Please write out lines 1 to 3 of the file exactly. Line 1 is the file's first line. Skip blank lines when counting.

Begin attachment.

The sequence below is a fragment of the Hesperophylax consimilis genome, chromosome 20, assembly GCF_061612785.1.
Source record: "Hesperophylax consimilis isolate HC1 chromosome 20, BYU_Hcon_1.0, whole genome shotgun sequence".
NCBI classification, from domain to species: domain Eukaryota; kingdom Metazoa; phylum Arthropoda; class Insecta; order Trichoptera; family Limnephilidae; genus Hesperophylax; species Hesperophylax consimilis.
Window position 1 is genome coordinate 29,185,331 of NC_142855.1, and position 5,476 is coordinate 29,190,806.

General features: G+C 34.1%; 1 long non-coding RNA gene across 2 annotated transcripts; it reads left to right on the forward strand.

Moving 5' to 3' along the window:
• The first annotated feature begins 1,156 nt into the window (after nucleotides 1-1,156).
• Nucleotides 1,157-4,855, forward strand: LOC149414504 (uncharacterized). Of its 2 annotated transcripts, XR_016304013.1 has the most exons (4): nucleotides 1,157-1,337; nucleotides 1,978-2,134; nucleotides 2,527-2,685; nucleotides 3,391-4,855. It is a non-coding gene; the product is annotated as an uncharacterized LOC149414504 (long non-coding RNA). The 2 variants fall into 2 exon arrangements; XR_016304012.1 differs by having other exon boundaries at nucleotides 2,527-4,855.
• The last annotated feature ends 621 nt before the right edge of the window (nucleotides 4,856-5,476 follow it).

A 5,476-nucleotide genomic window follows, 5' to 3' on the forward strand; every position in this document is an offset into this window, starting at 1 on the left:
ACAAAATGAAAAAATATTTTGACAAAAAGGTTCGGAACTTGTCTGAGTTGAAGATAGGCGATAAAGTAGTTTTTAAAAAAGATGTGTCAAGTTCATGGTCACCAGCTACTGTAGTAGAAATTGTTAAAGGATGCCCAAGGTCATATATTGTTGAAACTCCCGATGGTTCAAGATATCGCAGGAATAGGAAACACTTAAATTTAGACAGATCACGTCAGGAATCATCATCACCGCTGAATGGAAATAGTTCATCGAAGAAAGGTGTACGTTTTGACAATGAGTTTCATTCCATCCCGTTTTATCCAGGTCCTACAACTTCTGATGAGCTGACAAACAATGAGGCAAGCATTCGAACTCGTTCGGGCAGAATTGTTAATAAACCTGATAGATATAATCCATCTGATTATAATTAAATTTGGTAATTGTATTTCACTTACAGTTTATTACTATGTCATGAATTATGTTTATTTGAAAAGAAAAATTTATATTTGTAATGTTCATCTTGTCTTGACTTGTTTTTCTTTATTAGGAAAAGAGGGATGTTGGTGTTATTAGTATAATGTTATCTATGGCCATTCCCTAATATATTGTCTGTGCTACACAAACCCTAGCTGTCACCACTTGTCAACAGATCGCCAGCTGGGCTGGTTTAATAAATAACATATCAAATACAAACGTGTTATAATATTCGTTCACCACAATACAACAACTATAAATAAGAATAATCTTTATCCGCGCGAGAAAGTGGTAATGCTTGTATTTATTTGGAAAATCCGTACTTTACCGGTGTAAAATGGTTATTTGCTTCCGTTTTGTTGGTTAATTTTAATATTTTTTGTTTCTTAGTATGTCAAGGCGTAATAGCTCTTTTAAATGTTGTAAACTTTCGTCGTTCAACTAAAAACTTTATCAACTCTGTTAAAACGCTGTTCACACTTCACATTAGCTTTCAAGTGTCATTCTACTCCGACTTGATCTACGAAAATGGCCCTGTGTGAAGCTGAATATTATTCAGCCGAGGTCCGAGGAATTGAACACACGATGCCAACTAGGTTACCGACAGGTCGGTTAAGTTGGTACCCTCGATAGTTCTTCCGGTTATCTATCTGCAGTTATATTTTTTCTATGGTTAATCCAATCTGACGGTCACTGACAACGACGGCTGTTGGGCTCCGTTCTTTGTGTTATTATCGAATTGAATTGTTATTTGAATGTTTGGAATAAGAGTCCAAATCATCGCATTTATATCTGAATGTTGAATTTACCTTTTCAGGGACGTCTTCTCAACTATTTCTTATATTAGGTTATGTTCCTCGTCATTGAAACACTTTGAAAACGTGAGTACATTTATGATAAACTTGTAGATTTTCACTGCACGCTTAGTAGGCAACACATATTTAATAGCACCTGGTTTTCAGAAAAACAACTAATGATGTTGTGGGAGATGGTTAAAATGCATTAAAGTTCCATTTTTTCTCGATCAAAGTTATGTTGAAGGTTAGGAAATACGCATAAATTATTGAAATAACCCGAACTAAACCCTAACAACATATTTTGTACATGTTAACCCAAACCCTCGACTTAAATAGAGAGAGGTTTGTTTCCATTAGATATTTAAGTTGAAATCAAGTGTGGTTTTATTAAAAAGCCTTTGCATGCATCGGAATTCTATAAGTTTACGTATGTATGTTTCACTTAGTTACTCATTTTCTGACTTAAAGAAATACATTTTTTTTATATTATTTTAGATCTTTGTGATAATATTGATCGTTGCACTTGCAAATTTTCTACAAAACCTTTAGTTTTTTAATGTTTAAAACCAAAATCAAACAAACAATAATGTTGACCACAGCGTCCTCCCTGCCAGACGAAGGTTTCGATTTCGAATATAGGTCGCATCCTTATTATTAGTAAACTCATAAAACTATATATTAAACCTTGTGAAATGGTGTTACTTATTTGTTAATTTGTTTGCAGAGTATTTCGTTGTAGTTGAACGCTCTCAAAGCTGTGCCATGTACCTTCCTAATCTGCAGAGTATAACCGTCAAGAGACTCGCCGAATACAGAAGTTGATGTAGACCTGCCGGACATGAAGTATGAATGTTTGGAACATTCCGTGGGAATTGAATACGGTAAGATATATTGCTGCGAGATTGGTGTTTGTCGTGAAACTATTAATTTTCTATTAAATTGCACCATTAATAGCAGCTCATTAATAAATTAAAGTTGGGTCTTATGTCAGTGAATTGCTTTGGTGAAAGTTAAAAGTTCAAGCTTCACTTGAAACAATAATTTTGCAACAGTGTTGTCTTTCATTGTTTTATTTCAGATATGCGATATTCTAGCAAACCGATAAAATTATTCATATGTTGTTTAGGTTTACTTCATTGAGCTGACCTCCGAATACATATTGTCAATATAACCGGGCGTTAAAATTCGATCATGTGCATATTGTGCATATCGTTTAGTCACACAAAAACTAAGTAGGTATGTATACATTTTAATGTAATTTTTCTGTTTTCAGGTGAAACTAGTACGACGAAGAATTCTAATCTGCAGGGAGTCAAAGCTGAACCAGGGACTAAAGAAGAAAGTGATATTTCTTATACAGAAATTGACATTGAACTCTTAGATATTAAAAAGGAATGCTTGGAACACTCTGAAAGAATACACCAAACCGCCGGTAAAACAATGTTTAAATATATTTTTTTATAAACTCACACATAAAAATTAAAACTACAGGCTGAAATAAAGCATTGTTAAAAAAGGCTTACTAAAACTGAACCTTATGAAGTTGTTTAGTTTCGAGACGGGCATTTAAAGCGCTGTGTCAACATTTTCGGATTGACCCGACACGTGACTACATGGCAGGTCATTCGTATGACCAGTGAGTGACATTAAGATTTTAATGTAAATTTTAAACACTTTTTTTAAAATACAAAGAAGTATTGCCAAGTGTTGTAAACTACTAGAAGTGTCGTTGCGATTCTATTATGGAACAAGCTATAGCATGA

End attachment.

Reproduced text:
The sequence below is a fragment of the Hesperophylax consimilis genome, chromosome 20, assembly GCF_061612785.1.
Source record: "Hesperophylax consimilis isolate HC1 chromosome 20, BYU_Hcon_1.0, whole genome shotgun sequence".
NCBI classification, from domain to species: domain Eukaryota; kingdom Metazoa; phylum Arthropoda; class Insecta; order Trichoptera; family Limnephilidae; genus Hesperophylax; species Hesperophylax consimilis.